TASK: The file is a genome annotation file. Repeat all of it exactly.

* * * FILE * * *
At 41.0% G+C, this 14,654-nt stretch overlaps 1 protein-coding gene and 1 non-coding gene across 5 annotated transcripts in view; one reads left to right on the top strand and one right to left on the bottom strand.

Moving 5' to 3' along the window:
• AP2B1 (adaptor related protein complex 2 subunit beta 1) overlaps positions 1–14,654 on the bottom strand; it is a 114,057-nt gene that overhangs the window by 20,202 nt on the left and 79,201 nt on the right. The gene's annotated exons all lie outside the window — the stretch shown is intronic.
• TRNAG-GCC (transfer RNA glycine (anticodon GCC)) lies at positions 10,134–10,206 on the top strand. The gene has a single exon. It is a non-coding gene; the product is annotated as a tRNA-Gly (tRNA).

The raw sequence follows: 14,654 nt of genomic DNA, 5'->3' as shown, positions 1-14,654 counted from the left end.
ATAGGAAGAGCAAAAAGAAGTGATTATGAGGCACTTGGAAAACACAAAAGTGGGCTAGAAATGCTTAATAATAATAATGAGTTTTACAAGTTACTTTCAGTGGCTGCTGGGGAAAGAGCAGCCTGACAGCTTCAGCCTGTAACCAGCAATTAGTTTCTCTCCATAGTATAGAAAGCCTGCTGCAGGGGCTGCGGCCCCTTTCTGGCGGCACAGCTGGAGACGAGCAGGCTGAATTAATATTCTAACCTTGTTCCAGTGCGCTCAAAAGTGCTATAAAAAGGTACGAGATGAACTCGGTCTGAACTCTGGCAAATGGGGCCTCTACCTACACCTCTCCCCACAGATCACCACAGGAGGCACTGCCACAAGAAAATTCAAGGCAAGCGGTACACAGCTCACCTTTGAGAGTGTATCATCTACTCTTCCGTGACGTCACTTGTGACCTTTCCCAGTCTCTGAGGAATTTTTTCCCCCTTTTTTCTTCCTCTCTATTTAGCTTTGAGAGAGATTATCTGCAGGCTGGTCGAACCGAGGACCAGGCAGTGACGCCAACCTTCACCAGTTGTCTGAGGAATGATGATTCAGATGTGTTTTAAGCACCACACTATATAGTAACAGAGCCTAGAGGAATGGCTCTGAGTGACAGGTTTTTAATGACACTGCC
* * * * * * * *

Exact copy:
At 41.0% G+C, this 14,654-nt stretch overlaps 1 protein-coding gene and 1 non-coding gene across 5 annotated transcripts in view; one reads left to right on the top strand and one right to left on the bottom strand.

Moving 5' to 3' along the window:
• AP2B1 (adaptor related protein complex 2 subunit beta 1) overlaps positions 1–14,654 on the bottom strand; it is a 114,057-nt gene that overhangs the window by 20,202 nt on the left and 79,201 nt on the right. The gene's annotated exons all lie outside the window — the stretch shown is intronic.
• TRNAG-GCC (transfer RNA glycine (anticodon GCC)) lies at positions 10,134–10,206 on the top strand. The gene has a single exon. It is a non-coding gene; the product is annotated as a tRNA-Gly (tRNA).

The raw sequence follows: 14,654 nt of genomic DNA, 5'->3' as shown, positions 1-14,654 counted from the left end.
ATAGGAAGAGCAAAAAGAAGTGATTATGAGGCACTTGGAAAACACAAAAGTGGGCTAGAAATGCTTAATAATAATAATGAGTTTTACAAGTTACTTTCAGTGGCTGCTGGGGAAAGAGCAGCCTGACAGCTTCAGCCTGTAACCAGCAATTAGTTTCTCTCCATAGTATAGAAAGCCTGCTGCAGGGGCTGCGGCCCCTTTCTGGCGGCACAGCTGGAGACGAGCAGGCTGAATTAATATTCTAACCTTGTTCCAGTGCGCTCAAAAGTGCTATAAAAAGGTACGAGATGAACTCGGTCTGAACTCTGGCAAATGGGGCCTCTACCTACACCTCTCCCCACAGATCACCACAGGAGGCACTGCCACAAGAAAATTCAAGGCAAGCGGTACACAGCTCACCTTTGAGAGTGTATCATCTACTCTTCCGTGACGTCACTTGTGACCTTTCCCAGTCTCTGAGGAATTTTTTCCCCCTTTTTTCTTCCTCTCTATTTAGCTTTGAGAGAGATTATCTGCAGGCTGGTCGAACCGAGGACCAGGCAGTGACGCCAACCTTCACCAGTTGTCTGAGGAATGATGATTCAGATGTGTTTTAAGCACCACACTATATAGTAACAGAGCCTAGAGGAATGGCTCTGAGTGACAGGTTTTTAATGACACTGCC